Havens Letter: March 18 1864


Creator: Edwin R. Havens
Subjects: Civil War, 1861-1865
Date: March 18, 1864
Format: Image/jpg
Original Format: Document
Collection Number: LC00016 – Havens Family Papers, Box 1, Folder 20
Language: English
Rights Management: Educational use only, no other permissions given. Copyright to this resource is held by Michigan State University and is provided here for educational purposes only. It may not be reproduced or distributed in any format without written permission of the University Archives & Historical Collections, Michigan State University.
Contributing Institution: Michigan State University Archives & Historical Collections
Relation: LC00016 – Havens Family Papers, Box 1, Folder 20
Contributor: MSU Archives and Historical Collections
Havens Letter: March 18 1864 , Page: 1

Havens Letter: March 18 1864
Havens Letter: March 18 1864

Stevensburg Va
March 18th 1864

Dear Brother Nell.
Pursuant to promise in
my last. I now prepare to send you the “Diary”
thus spoken of. I have just reviewed it. and
confess that it fails to suit me by a
long ways. But as I have no material
to write another one on and I should
perhaps make it no better if I had I
shall despatch it with its manifold
imperfections. It will perhaps. add a
little to the accounts of the stirring events
that occurred during the space of
time which it covers which my letters
of those days contained.. Since the
close of that time my duties have taken
me away from the more stirring and
interesting scenes of the campaigns
of those times and I have kept no
Havens Letter: March 18 1864 , Page: 2

Havens Letter: March 18 1864
Havens Letter: March 18 1864

record of them. except such as has
been contained in my letters
There are many things. that I
should like to add to it. and if I
am fortunate enough to survive
the conflict and return home I
shall endeavor to do so..
In my letter of the 16th I spoke
of the celebration of “St Patricks Day.”
The ground chosen was some quarter
of a mile from our camp and at about
10 A.M. the soldiers. (we have no other
people you know) began to flock around.
and continued to come until the
middle of the afternoon.. at which
time a crowd was assembled whose
numbers I will not attempt to
estimate.. Brig. Gen. Culver. was
Master of Ceremonies. and he conduc
ted the affair in a splendid man
ner. Everything went off much as
as a Celebration at home does Every
one about as well satisfied. about

Havens Letter: March 18 1864 , Page: 3

Havens Letter: March 18 1864
Havens Letter: March 18 1864

as many persons [drunk?] and
about the usual amount of brawls
and quarrels. as is usually found in
a crowd where one man thinks him
self as good as another. “and a good
deal better be Jabers..” A large num
ber of ladies were present. none of whom
I must say. would more than “pass in
a crowd.” I dont know why it is. but
I havent seen but a very small per
cent of good looking ladies of all the
thousands who have visited us this
winter. Perhaps my eyes aint mates..
The first thing on the bill was the “Hurdle
Race.” over a course a mile in length in
which were five or six hurdles and
ditches. which each horse was required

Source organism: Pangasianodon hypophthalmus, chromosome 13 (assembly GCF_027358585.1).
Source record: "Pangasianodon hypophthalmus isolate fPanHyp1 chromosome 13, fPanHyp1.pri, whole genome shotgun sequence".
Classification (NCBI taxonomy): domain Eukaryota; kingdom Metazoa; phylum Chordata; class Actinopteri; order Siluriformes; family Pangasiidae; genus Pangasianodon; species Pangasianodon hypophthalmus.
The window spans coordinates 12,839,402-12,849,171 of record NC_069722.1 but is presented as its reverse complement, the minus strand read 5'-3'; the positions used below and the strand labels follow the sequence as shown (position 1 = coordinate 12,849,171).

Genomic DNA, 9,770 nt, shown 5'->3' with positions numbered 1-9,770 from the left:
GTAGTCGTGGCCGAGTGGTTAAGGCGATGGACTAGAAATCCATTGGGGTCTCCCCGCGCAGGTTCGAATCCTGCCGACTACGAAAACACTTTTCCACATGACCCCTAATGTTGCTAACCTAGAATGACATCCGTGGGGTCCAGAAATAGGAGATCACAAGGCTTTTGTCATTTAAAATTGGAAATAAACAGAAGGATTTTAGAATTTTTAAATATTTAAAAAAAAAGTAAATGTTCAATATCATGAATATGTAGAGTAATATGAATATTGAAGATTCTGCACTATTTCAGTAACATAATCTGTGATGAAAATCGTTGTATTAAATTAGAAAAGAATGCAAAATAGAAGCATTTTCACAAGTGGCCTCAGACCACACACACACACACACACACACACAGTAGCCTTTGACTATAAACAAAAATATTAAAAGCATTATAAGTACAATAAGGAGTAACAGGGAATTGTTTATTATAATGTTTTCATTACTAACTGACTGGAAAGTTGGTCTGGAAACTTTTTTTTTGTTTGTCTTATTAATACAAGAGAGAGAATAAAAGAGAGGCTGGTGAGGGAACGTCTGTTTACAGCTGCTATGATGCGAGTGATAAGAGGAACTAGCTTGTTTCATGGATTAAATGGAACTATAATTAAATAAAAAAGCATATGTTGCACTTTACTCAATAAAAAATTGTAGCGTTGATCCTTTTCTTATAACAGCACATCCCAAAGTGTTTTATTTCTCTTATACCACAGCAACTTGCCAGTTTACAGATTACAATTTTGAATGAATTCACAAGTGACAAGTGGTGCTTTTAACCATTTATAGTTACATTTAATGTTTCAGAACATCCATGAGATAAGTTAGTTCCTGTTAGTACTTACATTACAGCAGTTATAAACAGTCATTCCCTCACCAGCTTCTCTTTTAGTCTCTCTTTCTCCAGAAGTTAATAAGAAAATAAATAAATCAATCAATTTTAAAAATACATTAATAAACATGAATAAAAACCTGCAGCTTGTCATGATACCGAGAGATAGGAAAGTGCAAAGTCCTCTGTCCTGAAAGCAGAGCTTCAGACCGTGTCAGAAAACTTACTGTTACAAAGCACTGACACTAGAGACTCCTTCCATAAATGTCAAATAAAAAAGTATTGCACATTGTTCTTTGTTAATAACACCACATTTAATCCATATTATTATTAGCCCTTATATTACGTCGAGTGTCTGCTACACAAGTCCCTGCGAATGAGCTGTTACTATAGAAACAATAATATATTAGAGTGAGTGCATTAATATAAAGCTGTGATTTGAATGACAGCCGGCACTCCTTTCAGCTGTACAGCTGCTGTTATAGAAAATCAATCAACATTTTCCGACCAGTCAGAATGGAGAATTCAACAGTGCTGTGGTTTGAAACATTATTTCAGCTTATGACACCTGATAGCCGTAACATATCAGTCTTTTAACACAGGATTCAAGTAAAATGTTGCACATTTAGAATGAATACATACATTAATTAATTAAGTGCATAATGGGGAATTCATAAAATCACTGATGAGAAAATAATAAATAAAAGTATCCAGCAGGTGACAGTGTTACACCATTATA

to jump. Two riders got dumped. but no
serious accident occurred. next a green
pine pole with the bark taken off and
said to be greased was raised with a ten
dollar “greenback” stuck at the top. the
fellow who could climb to the top and
Havens Letter: March 18 1864 , Page: 4

Havens Letter: March 18 1864
Havens Letter: March 18 1864

get the money to pocket it and some say
get a 30 day furlough besides. Several tried
it but only one was successful. Next a greased
pig was let loose in a ring and anyone who would
catch him by the tail and hold him was to
possess the little “poker” One fellow was successful
Next a lot of men engaged in a foot race
of about twenty rods. with a sack drawn up on their
legs. and their hands tied behind. One poor fellow
struck on the back of his head about the first move
he made. Then came a hurdle race by a dozen men
of about 40 rods they having to jump one ditch the
winner getting 5 or ten dollars. Then came several
sparring matches with gloves. exhibiting some science
and a good deal of fancy moves. Then came
a hurdle race by mules the winning mule
getting 15 dollars the second best 5, next
came a flat race single dash of 80 rods by
several horses. their owners. paying 5 dollars
entrance fee, the winning horse taking
all the money. Old Kill entered one of
his favorites and won the pile. We all, then
gave three rousing cheers. soldiers cheers. for
the “Union, the constitution the Administration
and America” as called for by Gen Culver,
who said he wished us to show the ladies
how we could shout when we had any
thing to shout for and we did. Gen Culver
made a short speech after which we called
for “Kilpatrick” but he had skedadled and
we couldnt raise him. Gen Custer was severely injured
on Tuesday by the running away of his horses who threw him
from the carriage. And for a time his life was despaired
of. We had orders yesterday to be ready to move at a mom
ents notice but that was all it amounted to. Gen Kilpatrick
sent for a team with three days rations for driver and
team this morning and the supposition that
he has gone home where
No more for the present from
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